Monday, August 27, 2012
Pain is a fundamental part of life, and often a very lonely part. Doctors want to understand their patients' pain, and we all want to understand the suffering of our friends, relatives, or spouses. But pinning down another person's hurt is a slippery business.
Friday, June 29, 2012
We’ve discussed the ins and outs of politics and policy as they pertain to the Affordable Care Act. But how does the ruling translate into change in the doctor’s office? And what will doctors be watching for in the months ahead?
Tuesday, March 27, 2012
All this week, we're talking about Department of Health and Human Services vs. Florida, the health care case at the Supreme Court. Today the Court will hear arguments on the constitutionality of the individual mandate, the provision of the Affordable Care Act that requires Americans to purchase health insurance. Failure to purchase health insurance could result in a fine. We've heard from constitutional scholars and economists for their take on health care reform and the individual mandate, and today we turn to three doctors this morning who have very different perspectives on the individual mandate.
Wednesday, March 14, 2012
This Sunday marks three months since the last U.S. military convoy left Iraq. Few places were better witnesses of the effects of the war on citizens than Ibn Sina Hospital in Baghdad’s Green Zone, which is perhaps most familiar to Americans for its emergency room, known as Baghdad ER. Each day, the American-run Baghdad ER treated anyone who came to its door with life-threatening battle injuries. On October 1, 2009, the U.S. government returned management of the hospital to Iraq.
Thursday, September 15, 2011
A new report ranks America's 405 best hospitals based on their quality of treatment for heart attacks, pneumonia, and other critical ailments. Some of the nation's leading health care providers are not on the list. Dr. Mark Chassin, president of the Joint Commission, the hospital certification organization that conducted the study, said, "We recognize that improvement has been happening across the country on these measures, but there are some hospitals that have achieved extraordinary levels of performance."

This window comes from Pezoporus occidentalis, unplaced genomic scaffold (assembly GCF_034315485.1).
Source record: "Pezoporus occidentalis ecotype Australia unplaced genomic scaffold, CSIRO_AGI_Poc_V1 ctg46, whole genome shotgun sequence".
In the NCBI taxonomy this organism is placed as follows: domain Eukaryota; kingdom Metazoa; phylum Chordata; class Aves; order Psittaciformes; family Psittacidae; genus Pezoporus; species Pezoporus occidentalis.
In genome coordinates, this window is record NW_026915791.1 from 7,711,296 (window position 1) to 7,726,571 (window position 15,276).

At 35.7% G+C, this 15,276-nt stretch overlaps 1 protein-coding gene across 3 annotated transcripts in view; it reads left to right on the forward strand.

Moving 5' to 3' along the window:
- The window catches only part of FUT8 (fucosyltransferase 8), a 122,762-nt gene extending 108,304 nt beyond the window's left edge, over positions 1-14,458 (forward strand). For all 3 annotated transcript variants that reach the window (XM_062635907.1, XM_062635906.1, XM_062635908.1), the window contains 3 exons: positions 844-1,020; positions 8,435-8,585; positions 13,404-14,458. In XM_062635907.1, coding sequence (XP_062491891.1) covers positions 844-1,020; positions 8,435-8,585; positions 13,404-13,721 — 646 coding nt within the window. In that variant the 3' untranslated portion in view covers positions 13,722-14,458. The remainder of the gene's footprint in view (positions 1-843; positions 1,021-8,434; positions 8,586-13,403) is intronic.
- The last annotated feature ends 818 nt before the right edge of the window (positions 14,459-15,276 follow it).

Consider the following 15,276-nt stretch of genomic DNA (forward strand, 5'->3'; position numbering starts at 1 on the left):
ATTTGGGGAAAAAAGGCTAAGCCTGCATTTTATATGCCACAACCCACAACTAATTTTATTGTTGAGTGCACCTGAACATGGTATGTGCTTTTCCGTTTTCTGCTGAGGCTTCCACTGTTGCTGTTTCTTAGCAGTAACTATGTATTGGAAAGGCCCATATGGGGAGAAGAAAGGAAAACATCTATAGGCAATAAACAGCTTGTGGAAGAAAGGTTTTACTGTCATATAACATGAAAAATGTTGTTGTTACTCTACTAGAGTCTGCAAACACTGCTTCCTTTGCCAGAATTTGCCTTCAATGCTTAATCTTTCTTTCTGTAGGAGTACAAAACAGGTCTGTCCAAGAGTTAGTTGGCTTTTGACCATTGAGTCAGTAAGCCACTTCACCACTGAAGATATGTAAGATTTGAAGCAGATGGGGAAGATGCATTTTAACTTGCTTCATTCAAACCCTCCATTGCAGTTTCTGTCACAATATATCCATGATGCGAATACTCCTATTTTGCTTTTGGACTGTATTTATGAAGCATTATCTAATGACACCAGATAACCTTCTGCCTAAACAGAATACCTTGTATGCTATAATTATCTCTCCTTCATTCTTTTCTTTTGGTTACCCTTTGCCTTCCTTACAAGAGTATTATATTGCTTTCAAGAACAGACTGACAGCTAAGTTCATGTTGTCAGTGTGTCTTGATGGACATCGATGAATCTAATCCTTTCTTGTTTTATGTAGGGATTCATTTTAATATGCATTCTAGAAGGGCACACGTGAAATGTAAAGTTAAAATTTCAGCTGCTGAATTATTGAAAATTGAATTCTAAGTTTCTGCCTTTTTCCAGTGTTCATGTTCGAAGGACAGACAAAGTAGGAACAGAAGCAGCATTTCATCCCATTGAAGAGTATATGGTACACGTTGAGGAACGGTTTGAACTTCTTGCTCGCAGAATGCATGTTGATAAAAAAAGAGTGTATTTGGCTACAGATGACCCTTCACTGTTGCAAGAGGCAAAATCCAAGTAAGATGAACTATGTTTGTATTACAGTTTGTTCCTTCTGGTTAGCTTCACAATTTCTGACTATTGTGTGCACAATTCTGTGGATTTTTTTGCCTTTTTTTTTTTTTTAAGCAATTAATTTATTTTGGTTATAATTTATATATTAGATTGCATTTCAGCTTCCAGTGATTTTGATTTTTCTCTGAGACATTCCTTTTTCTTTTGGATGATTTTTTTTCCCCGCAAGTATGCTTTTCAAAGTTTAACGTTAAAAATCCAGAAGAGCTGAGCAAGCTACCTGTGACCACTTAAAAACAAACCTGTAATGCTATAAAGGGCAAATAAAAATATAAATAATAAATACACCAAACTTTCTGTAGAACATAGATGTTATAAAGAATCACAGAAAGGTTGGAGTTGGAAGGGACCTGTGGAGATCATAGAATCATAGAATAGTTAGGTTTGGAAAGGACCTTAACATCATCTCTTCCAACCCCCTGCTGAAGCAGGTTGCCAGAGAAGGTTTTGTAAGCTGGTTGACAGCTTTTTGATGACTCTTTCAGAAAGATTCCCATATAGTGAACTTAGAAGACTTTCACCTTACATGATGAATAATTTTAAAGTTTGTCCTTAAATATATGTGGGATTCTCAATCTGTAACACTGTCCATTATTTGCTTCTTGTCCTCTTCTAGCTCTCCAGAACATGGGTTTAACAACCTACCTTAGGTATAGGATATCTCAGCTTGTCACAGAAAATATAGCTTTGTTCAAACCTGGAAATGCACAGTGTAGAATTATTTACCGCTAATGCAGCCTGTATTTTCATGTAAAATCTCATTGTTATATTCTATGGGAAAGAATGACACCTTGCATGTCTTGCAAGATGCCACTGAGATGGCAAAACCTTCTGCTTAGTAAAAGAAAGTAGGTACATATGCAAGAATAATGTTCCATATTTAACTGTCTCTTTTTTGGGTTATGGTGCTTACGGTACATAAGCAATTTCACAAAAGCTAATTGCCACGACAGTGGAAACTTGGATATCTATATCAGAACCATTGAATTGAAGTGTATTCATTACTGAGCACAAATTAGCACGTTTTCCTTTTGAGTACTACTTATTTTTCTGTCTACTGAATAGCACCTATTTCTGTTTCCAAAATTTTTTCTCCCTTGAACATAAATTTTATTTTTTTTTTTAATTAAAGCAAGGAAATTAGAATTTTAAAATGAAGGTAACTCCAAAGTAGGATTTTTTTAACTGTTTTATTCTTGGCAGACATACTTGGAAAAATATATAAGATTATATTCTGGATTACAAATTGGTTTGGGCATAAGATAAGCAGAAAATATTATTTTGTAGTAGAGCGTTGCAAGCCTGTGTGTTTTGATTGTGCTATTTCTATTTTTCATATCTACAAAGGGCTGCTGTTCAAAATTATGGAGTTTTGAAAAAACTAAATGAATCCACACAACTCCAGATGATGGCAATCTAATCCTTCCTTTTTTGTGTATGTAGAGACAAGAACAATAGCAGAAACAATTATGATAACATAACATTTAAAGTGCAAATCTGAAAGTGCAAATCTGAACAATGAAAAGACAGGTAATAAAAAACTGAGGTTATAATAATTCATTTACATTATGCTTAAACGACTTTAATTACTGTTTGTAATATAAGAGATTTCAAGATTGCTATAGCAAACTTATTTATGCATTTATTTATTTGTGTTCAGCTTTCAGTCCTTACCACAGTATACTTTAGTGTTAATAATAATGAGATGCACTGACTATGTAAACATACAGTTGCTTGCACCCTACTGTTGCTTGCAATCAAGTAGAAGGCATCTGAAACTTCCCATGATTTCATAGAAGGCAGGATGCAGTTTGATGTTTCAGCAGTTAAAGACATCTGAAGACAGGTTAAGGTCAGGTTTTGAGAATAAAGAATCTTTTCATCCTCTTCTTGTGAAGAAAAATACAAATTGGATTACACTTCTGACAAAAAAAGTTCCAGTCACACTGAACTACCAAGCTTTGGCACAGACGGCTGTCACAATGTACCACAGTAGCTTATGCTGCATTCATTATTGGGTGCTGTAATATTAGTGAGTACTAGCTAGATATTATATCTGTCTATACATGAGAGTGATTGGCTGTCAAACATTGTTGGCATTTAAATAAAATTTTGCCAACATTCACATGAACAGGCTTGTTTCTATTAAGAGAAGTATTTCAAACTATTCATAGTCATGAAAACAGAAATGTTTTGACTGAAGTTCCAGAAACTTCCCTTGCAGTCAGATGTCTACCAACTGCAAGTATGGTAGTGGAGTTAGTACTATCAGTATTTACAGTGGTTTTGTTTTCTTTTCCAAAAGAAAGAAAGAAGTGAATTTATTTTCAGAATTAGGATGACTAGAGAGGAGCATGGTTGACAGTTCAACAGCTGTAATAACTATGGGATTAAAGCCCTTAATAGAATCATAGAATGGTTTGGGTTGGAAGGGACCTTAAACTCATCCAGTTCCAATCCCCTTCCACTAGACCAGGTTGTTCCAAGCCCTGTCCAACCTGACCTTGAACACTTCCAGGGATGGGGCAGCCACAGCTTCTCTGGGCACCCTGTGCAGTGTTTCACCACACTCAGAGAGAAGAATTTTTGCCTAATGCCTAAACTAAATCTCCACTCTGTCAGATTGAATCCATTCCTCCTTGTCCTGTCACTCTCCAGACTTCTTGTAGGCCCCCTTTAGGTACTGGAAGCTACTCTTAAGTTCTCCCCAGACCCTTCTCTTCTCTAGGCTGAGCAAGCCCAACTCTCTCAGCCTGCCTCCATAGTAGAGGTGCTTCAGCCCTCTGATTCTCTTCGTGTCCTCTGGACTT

Wednesday, July 13, 2011
Until recently, few medical schools taught what most of us call "bedside manner," the ability to empathize and compassionately care for patients. Even fewer schools considered prospective candidates on their ability to communicate with patients. But now a growing number of medical schools are evaluating students through the Multiple Mini-Interview (MMI) in addition to M-CAT scores and grade point average. The MMI tests for ethical reasoning and communication ability.
Monday, August 16, 2010
In our world where BlackBerries, cell phones, laptop computers and other digital devices rarely provide an escape from constant communication, it's often more difficult to disconnect than stay connected. But, as Matt Richtel writes in today's New York Times, one group of five neuroscientists successfully separated themselves from technology to enter the wilderness and study how the heavy and consistent use of digital devices affect the brain.
Friday, August 13, 2010
In an effort to help fight childhood obesity, doctors at several Massachusetts health centers have begun distributing prescriptions for farmers' market produce to their patients.
Thursday, August 05, 2010
For more than 50 years, students who want to be doctors have dreaded two things above all else: organic chemistry and the Medical College Admissions Test – better known as the MCAT.
But there is one program out there that allows students to skip both of these prerequisites, though it’s been a pretty well-kept secret. The Mt. Sinai School of Medicine in New York City admits a quarter of its class without the traditional pre-med background.
Tuesday, June 29, 2010
In our DIY Checkup series we've been talking about simple strategies to help take control of our health. Last week we spoke about setting long term health priorities with Dr. Andrea Price, who said that it is important to get to the doctor for your regular checkups. But for many, just making an appointment can be challenging.
Takeaway listener Hugh Appet responded on our website: